WASHINGTON — The Trump administration has awarded a major border security contract to a California technology start-up that will use artificial intelligence, pairing the president’s giant steel barrier with the kind of “virtual wall” long favored by Democrats to prevent illegal crossings from Mexico. The five-year agreement between Customs and Border Protection and Anduril Industries calls for the company to deploy hundreds of solar-powered mobile surveillance towers designed to operate in rugged locations. With cameras and thermal imaging, they detect moving objects and feed an artificial intelligence system capable of distinguishing among animals, humans and vehicles, sending location and mapping information right to the cellphones of U.S. patrol agents. In their opposition to Trump’s physical border barrier, many Democrats have promoted “smart” border technology as a more effective and cheaper alternative to the $15 billion concrete-and-steel version. The agency’s contract announced Thursday designates the Anduril system as a “program of record,” meaning a technology so essential it will be a dedicated item in the Homeland Security budget. While it does not specify a dollar amount, Anduril executives said the agreement is worth several hundred million dollars. They said in a statement Thursday morning that it plans to deploy 200 “Autonomous Surveillance Towers” by 2022. It says agents can set up the systems at a location along the border in just two hours.
“These towers give agents in the field a significant leg up against the criminal networks that facilitate illegal cross-border activity,” Border Patrol Chief Rodney Scott said in the statement, which does not mention Anduril by name. “The more our agents know about what they encounter in the field, the more safely and effectively they can respond,” Scott said. Democratic presidential candidate Joe Biden has criticized Trump’s border wall plans and said he will not spend money on physical barriers. If elected, he will face intense pressure to repudiate Trump’s signature project and bring the bulldozers and excavators to a halt. Anduril’s contract leaves the company in a position to benefit regardless of the outcome in November, with an artificial intelligence system that could reinforce the president’s physical wall or develop into the kind of virtual wall Democrats have said they prefer. “No matter where we go as a country, we’re going to need to have situational awareness on the border,” Matthew Steckman, Anduril’s chief revenue officer, said in an interview. “No matter if talking to a Democrat or a Republican, they agree that this type of system is needed.”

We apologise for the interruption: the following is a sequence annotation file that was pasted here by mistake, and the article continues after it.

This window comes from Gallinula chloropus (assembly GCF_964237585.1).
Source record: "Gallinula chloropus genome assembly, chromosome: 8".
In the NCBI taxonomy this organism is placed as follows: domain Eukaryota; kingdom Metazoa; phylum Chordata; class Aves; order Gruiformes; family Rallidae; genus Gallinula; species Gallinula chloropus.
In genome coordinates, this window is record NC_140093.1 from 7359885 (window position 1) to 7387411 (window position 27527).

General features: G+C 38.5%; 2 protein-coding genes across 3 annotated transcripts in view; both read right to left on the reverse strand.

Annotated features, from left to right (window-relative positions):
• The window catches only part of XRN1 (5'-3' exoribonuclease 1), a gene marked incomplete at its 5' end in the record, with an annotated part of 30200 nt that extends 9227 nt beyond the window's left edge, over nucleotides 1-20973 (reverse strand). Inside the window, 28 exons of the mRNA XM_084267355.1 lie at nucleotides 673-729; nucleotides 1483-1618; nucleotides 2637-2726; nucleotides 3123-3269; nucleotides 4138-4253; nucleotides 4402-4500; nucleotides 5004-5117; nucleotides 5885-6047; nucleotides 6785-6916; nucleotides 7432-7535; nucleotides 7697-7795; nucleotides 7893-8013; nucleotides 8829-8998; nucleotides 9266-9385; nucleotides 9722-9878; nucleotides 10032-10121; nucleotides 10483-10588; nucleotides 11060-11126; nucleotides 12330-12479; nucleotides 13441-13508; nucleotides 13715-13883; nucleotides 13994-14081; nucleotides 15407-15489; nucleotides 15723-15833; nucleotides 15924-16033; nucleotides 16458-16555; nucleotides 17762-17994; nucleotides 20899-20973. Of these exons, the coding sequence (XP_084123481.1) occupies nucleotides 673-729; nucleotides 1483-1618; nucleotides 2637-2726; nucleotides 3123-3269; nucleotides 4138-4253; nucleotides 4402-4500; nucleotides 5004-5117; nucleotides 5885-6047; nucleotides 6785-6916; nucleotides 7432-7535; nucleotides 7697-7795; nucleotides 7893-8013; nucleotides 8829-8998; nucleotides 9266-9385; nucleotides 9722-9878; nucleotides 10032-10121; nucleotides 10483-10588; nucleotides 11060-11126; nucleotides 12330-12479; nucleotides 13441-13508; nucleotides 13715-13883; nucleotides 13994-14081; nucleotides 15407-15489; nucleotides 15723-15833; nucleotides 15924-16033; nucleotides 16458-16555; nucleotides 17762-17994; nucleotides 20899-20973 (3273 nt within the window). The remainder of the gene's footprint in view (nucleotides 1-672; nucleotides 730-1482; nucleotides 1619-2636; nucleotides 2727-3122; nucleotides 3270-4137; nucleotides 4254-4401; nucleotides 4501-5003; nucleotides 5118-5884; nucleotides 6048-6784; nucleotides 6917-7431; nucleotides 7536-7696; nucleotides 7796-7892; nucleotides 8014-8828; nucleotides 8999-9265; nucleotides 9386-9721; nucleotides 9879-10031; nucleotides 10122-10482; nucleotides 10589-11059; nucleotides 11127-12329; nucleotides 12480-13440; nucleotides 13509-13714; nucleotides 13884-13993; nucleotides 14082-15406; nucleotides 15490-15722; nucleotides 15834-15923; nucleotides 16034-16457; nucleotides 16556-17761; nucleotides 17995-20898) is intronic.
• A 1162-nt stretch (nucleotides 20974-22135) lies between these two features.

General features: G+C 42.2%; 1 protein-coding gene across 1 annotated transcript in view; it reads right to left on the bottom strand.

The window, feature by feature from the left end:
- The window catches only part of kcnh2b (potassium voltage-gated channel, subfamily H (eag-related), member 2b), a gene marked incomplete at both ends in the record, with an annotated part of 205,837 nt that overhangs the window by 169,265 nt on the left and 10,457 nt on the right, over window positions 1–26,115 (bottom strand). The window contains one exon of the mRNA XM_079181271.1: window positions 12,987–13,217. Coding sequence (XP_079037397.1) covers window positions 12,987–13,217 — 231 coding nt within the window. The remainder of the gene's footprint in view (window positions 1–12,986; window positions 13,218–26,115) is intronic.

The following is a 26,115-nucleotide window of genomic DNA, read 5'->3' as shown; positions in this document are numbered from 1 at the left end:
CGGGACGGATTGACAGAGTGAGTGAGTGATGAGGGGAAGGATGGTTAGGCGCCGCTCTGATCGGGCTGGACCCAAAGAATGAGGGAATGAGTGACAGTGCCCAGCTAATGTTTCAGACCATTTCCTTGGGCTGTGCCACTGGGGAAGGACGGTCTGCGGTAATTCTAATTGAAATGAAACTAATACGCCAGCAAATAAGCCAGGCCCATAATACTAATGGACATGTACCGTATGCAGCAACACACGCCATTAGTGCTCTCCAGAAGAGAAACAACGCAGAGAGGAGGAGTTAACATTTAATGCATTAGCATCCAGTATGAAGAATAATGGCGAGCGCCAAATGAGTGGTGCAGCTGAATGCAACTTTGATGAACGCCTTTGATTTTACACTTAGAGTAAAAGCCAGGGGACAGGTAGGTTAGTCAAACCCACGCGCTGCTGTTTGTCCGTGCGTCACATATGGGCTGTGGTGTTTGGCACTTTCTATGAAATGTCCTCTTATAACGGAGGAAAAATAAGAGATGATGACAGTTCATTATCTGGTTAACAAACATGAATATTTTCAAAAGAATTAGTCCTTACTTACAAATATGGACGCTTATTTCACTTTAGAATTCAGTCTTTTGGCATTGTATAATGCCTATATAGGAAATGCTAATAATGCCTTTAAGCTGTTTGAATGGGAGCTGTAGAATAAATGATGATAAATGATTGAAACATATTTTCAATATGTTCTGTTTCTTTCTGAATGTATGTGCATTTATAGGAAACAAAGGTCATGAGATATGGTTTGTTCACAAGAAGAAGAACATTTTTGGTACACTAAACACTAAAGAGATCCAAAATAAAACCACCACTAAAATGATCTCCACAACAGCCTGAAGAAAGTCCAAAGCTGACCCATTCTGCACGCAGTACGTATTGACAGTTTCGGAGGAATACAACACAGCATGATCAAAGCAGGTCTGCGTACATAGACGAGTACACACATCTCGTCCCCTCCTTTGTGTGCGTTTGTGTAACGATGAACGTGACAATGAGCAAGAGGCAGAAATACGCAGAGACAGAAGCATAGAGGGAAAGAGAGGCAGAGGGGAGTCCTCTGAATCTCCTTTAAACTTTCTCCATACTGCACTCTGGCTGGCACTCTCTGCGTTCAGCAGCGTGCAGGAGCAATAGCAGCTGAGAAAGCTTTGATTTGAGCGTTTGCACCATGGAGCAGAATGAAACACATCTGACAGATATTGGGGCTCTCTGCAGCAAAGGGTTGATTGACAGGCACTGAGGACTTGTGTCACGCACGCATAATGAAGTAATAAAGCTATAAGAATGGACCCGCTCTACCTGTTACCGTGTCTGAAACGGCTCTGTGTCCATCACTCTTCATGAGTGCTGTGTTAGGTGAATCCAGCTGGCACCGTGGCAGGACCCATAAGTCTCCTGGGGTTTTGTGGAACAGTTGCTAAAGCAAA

The deal with the agency allows Anduril to showcase its artificial intelligence system, Lattice, as an all-seeing shield that can protect U.S. military bases and other strategic sites. Anduril also has developed aerial drones that can be deployed to feed the Lattice system, but the company said it is not planning to use that equipment for its contract with the agency, and will rely instead on the tower-mounted mobile cameras. Border security experts and Anduril executives say the Lattice system is a breakthrough in border technology, because the company claims the artificial intelligence software is capable of distinguishing between an animal and a human with 97% accuracy, reducing the number of times agents respond to sensors triggered by cattle, deer, peccary and other large mammals wandering the borderlands. The system does not use facial recognition or other personal identification technology, minimizing the privacy concerns typically associated with the deployment of powerful government surveillance equipment across large open spaces. It is designed primarily for use in remote border regions with few people, not urban areas with more crossings, to provide agents with what the company calls “wide area understanding.”
Information for this article was contributed by Aaron Gregg of The Washington Post.